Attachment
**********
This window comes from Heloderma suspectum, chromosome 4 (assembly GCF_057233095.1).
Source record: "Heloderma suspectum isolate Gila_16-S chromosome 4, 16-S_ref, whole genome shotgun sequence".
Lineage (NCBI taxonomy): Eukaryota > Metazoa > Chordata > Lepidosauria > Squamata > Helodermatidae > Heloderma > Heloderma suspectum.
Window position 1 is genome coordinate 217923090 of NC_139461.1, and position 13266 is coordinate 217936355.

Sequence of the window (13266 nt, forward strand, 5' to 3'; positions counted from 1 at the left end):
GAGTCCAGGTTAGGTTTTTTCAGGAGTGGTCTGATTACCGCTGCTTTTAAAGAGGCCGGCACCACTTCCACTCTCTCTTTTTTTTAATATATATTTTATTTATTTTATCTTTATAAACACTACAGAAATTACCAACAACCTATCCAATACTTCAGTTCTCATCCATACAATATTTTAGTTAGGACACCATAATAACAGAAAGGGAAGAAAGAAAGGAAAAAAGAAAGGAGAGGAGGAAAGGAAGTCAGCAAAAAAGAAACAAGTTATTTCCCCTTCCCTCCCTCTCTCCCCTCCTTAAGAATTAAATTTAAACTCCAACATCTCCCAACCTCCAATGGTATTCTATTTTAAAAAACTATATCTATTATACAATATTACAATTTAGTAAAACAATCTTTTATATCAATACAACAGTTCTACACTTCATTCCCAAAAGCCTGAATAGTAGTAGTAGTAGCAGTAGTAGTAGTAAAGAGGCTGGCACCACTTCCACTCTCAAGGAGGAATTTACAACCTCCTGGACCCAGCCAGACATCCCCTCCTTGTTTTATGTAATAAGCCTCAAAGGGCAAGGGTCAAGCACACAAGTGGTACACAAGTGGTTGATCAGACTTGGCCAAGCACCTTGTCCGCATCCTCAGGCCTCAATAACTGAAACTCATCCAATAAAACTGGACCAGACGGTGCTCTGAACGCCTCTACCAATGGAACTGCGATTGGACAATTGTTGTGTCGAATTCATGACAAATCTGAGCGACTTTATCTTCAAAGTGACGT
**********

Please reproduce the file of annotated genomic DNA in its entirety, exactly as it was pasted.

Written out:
This window comes from Heloderma suspectum, chromosome 4 (assembly GCF_057233095.1).
Source record: "Heloderma suspectum isolate Gila_16-S chromosome 4, 16-S_ref, whole genome shotgun sequence".
Lineage (NCBI taxonomy): Eukaryota > Metazoa > Chordata > Lepidosauria > Squamata > Helodermatidae > Heloderma > Heloderma suspectum.
Window position 1 is genome coordinate 217923090 of NC_139461.1, and position 13266 is coordinate 217936355.

Sequence of the window (13266 nt, forward strand, 5' to 3'; positions counted from 1 at the left end):
GAGTCCAGGTTAGGTTTTTTCAGGAGTGGTCTGATTACCGCTGCTTTTAAAGAGGCCGGCACCACTTCCACTCTCTCTTTTTTTTAATATATATTTTATTTATTTTATCTTTATAAACACTACAGAAATTACCAACAACCTATCCAATACTTCAGTTCTCATCCATACAATATTTTAGTTAGGACACCATAATAACAGAAAGGGAAGAAAGAAAGGAAAAAAGAAAGGAGAGGAGGAAAGGAAGTCAGCAAAAAAGAAACAAGTTATTTCCCCTTCCCTCCCTCTCTCCCCTCCTTAAGAATTAAATTTAAACTCCAACATCTCCCAACCTCCAATGGTATTCTATTTTAAAAAACTATATCTATTATACAATATTACAATTTAGTAAAACAATCTTTTATATCAATACAACAGTTCTACACTTCATTCCCAAAAGCCTGAATAGTAGTAGTAGTAGCAGTAGTAGTAGTAAAGAGGCTGGCACCACTTCCACTCTCAAGGAGGAATTTACAACCTCCTGGACCCAGCCAGACATCCCCTCCTTGTTTTATGTAATAAGCCTCAAAGGGCAAGGGTCAAGCACACAAGTGGTACACAAGTGGTTGATCAGACTTGGCCAAGCACCTTGTCCGCATCCTCAGGCCTCAATAACTGAAACTCATCCAATAAAACTGGACCAGACGGTGCTCTGAACGCCTCTACCAATGGAACTGCGATTGGACAATTGTTGTGTCGAATTCATGACAAATCTGAGCGACTTTATCTTCAAAGTGACGT